President Obama Tackles Credit Card Reform
Credit card customers should pay attention to news from the White House on Thursday when President Obama and senior administration members host credit card executives to encourage regulation, reform, and rate relief for cardholders.
Credit card reform has been a hot topic during the past year. The Federal Reserve passed regulations that would benefit cardholders, but these changes don’t take effect until July 2010. There are currently credit card reform bills working their way through both the House and the Senate.
Despite the political and public outcry against certain practices by issuers, most of the changes issuers have made are ones that increase their revenue, making the situation for cardholders even more difficult. Experts say they are interested to see the response to presidential persuasion.
Recent changes in credit card rates and fees include:
Straight rate increase
* CapitalOne increased interest rates to new customers on 15 cards in February. For example, the Platinum Prestige card increased from an APR of 7.15% to 11.9%, and the No Hassle Miles Rewards card increased from 8.15% to 13.9%.
Rate increases for segments of customers
* In June, Bank of America will increase interest rates up to the “low- to mid-teens” for cardholders who carry a large balance with a current APR that is less than 10%.
* Discover has also notified a segment of customers of a rate increase in June.
Foreign transaction fees
* Starting May 1, Discover will charge a 2% foreign transaction fee.
* Several issuers (Bank of America, Citi, Simmons) will begin charging a 3% fee for all transactions made outside the US in US dollars. Previously, the fee was not added when foreign transactions were made in US dollars.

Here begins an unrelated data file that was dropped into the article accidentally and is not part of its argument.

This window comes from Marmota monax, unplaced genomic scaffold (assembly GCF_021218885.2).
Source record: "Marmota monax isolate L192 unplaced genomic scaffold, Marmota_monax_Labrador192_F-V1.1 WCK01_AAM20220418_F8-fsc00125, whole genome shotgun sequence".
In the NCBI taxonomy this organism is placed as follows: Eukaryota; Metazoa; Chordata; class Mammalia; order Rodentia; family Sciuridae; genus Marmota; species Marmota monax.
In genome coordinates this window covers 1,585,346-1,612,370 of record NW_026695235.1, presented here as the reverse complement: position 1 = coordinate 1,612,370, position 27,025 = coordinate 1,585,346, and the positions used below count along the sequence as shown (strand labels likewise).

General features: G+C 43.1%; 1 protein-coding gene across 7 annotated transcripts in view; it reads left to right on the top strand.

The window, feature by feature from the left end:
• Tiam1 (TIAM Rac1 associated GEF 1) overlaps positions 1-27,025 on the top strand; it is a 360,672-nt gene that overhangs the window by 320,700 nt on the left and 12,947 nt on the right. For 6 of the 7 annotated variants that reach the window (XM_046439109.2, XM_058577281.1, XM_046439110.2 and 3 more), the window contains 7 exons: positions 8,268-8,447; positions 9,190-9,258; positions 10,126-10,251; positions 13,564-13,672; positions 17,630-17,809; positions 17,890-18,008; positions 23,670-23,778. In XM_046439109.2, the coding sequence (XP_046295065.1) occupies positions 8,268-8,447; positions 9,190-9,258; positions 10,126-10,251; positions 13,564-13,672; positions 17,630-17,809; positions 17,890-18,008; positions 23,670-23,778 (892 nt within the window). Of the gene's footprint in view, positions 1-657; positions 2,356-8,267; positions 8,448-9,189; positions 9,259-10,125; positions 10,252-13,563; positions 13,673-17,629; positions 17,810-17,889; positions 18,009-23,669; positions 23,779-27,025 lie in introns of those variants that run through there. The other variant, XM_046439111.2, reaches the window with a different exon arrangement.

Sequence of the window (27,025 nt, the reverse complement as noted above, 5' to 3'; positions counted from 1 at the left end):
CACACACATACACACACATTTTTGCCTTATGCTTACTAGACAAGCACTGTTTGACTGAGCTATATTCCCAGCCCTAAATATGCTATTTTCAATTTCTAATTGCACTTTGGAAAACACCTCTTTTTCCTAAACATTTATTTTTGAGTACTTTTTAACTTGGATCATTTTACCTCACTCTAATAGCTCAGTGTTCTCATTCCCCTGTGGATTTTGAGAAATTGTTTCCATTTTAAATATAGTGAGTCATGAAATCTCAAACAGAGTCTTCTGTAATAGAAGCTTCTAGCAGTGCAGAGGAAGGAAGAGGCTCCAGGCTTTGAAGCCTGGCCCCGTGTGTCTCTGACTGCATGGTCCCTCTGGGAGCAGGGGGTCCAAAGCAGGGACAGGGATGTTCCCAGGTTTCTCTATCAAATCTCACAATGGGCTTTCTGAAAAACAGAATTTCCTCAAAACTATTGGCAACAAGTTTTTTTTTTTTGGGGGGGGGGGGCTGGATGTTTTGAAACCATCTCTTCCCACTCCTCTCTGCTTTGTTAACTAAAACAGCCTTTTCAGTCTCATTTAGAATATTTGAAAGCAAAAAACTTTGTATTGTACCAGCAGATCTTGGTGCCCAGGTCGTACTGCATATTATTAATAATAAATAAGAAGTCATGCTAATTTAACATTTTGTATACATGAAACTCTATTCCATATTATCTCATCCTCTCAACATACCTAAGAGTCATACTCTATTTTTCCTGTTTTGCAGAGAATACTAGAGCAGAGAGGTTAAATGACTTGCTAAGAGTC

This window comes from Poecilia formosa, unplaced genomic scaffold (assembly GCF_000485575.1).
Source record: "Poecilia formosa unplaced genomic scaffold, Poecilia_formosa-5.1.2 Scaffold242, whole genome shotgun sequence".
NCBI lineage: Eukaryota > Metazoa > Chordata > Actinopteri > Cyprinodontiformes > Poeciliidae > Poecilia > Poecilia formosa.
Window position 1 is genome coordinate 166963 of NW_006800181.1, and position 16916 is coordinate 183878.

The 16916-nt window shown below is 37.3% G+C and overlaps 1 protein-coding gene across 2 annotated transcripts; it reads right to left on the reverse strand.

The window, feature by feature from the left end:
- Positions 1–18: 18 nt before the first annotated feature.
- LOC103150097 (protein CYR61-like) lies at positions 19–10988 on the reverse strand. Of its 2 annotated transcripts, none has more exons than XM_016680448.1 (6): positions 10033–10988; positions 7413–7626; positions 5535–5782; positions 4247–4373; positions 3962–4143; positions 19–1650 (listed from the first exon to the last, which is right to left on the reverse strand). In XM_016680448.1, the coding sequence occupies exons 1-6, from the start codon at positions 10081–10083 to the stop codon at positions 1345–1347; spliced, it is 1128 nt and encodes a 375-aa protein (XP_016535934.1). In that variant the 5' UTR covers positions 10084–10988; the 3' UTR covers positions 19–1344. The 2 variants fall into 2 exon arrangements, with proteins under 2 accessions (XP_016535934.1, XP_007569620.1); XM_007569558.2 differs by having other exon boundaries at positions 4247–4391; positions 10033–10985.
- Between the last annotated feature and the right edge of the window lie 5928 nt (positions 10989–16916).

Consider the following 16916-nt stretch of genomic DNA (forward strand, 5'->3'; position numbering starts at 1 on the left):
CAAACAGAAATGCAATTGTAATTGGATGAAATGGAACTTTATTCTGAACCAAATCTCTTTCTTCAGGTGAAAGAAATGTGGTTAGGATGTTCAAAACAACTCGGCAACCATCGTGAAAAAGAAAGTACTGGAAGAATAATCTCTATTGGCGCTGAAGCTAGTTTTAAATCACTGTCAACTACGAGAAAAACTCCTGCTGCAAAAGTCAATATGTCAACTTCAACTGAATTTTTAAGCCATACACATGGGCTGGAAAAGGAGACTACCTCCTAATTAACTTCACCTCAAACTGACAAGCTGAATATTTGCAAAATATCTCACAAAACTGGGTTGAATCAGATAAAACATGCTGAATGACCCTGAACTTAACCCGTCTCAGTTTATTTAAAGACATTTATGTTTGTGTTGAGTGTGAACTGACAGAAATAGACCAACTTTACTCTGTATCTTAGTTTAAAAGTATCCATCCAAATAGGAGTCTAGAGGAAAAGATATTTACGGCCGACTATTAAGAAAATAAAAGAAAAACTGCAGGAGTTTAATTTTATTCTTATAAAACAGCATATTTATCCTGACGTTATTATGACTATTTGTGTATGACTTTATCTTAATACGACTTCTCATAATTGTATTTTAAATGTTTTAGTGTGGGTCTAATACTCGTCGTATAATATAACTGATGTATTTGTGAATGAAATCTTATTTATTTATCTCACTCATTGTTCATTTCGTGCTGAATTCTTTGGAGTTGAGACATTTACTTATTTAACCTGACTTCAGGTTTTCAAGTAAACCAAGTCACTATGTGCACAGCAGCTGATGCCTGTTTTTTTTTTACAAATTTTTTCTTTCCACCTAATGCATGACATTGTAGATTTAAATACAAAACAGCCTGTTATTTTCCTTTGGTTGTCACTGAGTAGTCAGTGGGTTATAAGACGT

Fee increase for balance transfers
* In June, Bank of America will increase its fee for balance transfers from 3% to 4%. This increase will also apply to cash advances and ATM advances.
* Discover will also increase its balance transfer rate from 3% to 4%.
Change in terms
* In January, Chase added a $10 monthly fee and increased the minimum payment from 2% to 5% for those who have carried a large balance for over two years and have made little impact in what they paid off. The monthly fee was rescinded in March after substantial outcry from Chase customers.
Experts warn that in today’s environment, cardholders who do anything to show that they are a greater risk, such as missing or being late on payment, exceeding their credit limit or using too much of their credit limit, are likely to see their interest rate increased and/or their credit limit decreased. To avoid being affected by a credit card rate increase, experts advise cardholders to pay all their bills on time, pay more than the minimum amount, and not use more than one-third of their available credit.